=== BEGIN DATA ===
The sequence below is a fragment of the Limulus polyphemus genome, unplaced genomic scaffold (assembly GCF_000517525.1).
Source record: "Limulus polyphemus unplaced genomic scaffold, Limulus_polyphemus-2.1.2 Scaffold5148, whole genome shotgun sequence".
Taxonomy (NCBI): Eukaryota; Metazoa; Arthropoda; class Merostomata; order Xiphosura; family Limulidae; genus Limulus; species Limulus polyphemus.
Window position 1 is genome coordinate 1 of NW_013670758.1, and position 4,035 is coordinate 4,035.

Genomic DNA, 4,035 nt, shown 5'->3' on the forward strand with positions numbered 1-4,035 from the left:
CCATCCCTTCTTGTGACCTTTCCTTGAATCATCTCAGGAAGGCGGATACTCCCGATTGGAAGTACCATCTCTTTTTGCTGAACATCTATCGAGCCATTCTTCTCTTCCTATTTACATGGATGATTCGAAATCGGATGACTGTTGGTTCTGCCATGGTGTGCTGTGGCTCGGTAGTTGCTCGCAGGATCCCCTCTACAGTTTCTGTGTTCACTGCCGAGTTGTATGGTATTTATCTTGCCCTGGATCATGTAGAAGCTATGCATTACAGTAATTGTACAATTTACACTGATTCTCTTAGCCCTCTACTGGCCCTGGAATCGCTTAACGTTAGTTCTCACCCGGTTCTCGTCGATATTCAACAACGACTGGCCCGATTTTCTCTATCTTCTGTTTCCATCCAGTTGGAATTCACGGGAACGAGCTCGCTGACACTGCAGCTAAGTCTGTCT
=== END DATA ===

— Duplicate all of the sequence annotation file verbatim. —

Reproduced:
The sequence below is a fragment of the Limulus polyphemus genome, unplaced genomic scaffold (assembly GCF_000517525.1).
Source record: "Limulus polyphemus unplaced genomic scaffold, Limulus_polyphemus-2.1.2 Scaffold5148, whole genome shotgun sequence".
Taxonomy (NCBI): Eukaryota; Metazoa; Arthropoda; class Merostomata; order Xiphosura; family Limulidae; genus Limulus; species Limulus polyphemus.
Window position 1 is genome coordinate 1 of NW_013670758.1, and position 4,035 is coordinate 4,035.

Genomic DNA, 4,035 nt, shown 5'->3' on the forward strand with positions numbered 1-4,035 from the left:
CCATCCCTTCTTGTGACCTTTCCTTGAATCATCTCAGGAAGGCGGATACTCCCGATTGGAAGTACCATCTCTTTTTGCTGAACATCTATCGAGCCATTCTTCTCTTCCTATTTACATGGATGATTCGAAATCGGATGACTGTTGGTTCTGCCATGGTGTGCTGTGGCTCGGTAGTTGCTCGCAGGATCCCCTCTACAGTTTCTGTGTTCACTGCCGAGTTGTATGGTATTTATCTTGCCCTGGATCATGTAGAAGCTATGCATTACAGTAATTGTACAATTTACACTGATTCTCTTAGCCCTCTACTGGCCCTGGAATCGCTTAACGTTAGTTCTCACCCGGTTCTCGTCGATATTCAACAACGACTGGCCCGATTTTCTCTATCTTCTGTTTCCATCCAGTTGGAATTCACGGGAACGAGCTCGCTGACACTGCAGCTAAGTCTGTCT